7 Dezember 2004

Palm diesel close to commercial reality in Malaysia

From cooking oil to biofuel: Malaysia is close to making palm diesel a commercial reality

Palm diesel could soon be available in petrol stations for as low as 85 sen a litre, just two sen more than the pump price of diesel. (annotation of the nova editorial office: 1€ =5,11 Ringgit (RM), 1$= 3,8o RM, 1RM= 100 sen).

However, to make the biofuel attractive to consumers, the Government would have to stop subsidising diesel, which is sold for 83 sen a litre now, Plantation Industries and Commodities Minister Datuk Peter Chin Fah Kui said. The Cabinet committee studying the Government’s fuel subsidies would make a decision at its next meeting, he said.

Subsidies for diesel and petrol cost the Government RM9 billion a year. Average crude oil prices have held at about US$ 41 (RM155) a barrel this year, the highest in 21 years. Crude oil hit a record US$ 55.67 a barrel in October, but has since eased to about US$ 45.

Palm diesel has long been proposed as a renewable source of energy, an alternative to the world’s depleting reserves of fossil fuels. Chin said the ministry was preparing a report on the commercial production of palm diesel for the Cabinet committee.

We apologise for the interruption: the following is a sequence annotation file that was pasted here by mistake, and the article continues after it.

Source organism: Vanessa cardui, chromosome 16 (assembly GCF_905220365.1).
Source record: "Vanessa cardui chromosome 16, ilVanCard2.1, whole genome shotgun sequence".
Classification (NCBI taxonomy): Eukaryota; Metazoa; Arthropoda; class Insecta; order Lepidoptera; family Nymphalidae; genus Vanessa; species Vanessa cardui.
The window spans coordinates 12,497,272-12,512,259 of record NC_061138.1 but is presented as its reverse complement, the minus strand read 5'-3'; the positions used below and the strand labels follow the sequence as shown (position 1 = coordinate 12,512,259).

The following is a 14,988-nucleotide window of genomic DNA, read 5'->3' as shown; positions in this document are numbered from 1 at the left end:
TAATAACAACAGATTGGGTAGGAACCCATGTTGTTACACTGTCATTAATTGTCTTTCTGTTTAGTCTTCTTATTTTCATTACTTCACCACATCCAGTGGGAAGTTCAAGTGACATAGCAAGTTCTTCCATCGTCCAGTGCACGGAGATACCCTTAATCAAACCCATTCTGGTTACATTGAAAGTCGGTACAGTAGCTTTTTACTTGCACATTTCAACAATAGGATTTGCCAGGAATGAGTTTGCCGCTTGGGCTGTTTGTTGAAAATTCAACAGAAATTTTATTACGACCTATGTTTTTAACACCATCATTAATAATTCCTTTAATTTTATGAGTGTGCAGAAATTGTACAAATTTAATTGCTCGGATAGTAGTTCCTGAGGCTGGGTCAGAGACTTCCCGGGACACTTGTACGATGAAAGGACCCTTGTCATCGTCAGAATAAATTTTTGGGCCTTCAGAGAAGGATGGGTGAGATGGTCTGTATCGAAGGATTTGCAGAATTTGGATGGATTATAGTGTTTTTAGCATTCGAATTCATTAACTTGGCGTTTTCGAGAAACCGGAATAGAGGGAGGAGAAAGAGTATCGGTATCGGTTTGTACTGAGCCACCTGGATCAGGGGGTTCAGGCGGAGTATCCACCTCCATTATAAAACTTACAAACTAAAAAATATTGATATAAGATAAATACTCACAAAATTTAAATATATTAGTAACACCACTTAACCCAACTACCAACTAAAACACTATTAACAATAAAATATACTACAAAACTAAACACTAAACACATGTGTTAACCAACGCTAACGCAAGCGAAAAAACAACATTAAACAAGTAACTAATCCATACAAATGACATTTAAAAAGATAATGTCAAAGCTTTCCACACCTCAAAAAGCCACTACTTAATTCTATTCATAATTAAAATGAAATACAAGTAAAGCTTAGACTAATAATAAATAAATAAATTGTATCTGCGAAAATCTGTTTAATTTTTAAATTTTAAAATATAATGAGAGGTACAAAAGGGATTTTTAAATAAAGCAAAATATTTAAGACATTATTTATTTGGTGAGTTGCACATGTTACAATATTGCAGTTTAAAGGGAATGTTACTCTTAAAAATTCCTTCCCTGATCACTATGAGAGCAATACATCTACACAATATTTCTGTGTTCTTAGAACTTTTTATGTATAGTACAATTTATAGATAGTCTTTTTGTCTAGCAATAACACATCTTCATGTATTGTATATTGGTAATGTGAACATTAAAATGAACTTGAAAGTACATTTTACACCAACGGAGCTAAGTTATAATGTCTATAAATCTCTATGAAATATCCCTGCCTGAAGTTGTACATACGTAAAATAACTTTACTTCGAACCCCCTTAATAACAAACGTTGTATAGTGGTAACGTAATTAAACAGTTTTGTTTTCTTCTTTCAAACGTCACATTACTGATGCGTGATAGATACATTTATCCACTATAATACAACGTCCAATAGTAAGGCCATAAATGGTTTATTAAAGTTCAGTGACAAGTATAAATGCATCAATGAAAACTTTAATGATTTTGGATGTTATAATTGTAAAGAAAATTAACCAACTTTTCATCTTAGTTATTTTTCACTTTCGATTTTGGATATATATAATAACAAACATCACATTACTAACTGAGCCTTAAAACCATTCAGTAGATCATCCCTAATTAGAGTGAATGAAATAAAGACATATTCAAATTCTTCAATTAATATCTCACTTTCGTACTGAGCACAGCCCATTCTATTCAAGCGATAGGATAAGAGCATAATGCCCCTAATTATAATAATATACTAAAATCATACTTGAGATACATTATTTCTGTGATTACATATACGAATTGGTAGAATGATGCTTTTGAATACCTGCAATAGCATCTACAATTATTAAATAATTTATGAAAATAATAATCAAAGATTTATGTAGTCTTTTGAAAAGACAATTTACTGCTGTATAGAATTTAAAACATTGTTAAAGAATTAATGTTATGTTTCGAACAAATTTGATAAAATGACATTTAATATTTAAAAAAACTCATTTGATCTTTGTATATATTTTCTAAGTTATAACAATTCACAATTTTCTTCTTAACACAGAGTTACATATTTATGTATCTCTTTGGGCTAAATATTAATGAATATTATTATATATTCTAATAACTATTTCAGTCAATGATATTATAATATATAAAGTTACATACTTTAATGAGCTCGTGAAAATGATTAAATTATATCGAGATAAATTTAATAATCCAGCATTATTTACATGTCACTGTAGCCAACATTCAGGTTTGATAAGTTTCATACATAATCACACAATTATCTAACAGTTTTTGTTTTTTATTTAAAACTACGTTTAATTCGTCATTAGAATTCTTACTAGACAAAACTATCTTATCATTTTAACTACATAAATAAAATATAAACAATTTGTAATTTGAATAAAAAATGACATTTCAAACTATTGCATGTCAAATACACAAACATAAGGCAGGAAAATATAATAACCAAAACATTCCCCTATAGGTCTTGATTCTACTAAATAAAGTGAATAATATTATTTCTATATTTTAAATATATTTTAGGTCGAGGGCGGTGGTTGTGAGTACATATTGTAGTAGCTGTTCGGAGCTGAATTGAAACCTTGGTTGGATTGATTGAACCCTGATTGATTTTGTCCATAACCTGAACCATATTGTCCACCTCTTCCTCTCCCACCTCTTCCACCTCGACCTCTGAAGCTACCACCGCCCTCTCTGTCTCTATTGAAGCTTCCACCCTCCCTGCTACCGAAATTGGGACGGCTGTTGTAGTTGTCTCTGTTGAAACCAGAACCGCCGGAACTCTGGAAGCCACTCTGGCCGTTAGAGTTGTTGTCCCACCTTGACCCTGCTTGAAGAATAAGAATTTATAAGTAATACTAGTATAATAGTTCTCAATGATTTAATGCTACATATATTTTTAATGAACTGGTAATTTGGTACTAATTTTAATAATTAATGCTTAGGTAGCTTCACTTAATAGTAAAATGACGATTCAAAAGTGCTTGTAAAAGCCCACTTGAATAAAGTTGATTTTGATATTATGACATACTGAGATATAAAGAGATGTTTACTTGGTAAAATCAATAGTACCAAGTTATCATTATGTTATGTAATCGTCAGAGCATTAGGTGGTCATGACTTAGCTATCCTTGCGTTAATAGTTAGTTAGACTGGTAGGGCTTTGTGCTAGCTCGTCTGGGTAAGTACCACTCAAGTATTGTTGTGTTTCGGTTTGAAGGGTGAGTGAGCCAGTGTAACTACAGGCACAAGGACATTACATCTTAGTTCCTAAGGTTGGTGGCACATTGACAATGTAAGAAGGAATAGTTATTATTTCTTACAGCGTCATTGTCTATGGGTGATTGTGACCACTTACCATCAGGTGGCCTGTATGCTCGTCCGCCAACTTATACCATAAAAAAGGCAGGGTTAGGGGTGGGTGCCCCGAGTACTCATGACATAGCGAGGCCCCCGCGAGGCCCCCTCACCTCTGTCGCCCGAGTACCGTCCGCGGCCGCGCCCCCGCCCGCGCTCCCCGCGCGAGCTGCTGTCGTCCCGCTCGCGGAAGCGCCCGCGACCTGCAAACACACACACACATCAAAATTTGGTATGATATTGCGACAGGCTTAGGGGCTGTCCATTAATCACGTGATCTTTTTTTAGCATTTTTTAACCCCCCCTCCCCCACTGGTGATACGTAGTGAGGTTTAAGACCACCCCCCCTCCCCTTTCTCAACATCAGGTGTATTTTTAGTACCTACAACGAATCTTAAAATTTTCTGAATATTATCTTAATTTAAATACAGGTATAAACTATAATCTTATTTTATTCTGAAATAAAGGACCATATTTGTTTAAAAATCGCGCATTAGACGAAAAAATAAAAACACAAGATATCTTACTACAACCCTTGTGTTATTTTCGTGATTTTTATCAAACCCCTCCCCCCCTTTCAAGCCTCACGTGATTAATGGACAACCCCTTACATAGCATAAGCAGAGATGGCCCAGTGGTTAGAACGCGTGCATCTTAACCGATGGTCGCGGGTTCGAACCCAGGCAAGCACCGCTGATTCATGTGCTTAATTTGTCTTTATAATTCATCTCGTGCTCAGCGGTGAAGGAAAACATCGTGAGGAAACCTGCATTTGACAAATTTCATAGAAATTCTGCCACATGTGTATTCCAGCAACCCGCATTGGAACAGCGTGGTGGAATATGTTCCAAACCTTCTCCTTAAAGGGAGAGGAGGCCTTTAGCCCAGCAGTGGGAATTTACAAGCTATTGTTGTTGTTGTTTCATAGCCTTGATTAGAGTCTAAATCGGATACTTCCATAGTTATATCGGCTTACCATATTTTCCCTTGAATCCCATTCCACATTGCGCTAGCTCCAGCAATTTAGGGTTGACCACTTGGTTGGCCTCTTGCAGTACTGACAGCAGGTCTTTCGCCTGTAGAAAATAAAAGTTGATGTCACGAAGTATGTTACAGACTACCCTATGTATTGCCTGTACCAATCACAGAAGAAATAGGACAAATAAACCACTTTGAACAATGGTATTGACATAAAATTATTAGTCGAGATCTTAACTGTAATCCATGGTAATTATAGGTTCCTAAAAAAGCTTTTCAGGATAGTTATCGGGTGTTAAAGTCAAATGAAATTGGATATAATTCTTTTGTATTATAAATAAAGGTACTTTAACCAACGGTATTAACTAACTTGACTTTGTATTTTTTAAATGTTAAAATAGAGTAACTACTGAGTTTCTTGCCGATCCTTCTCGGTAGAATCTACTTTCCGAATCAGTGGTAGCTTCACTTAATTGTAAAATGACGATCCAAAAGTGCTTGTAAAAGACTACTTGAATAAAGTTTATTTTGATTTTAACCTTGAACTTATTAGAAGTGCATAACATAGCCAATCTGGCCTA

Pricing was a major issue as the current price of petroleum diesel would be too close to the price of the palm diesel, he said. “When crude palm oil (CPO) is converted into palm diesel, it costs about two sen more per litre than diesel.” The cost of producing palm diesel included refining and distribution costs, he said.

The report will also look into the legal framework and availability of palm oil. “On production cost, palm oil is 40 per cent cheaper than other biofuel sources,” he said. Sources said plans were already being drawn up to get petroleum companies’ co-operation to place palm diesel pumps in their stations. Representatives from petroleum companies were expected to give their views at a seminar next week, they said.

Chin said there had already been interest in commercial production. A Klang Valley company had even proposed to build a plant in Negri Sembilan to produce biofuel for export to Europe, he said.

“We would be happy to allow the company to do so as long as it does not disrupt supply to the traditional industrial users,” he said. The technology to convert CPO into palm diesel was developed by the Malaysia Palm Oil Board in the 1980s. The fuel is less polluting.

Source: The National Non-Food Crops Centre, news 2004-12-04.

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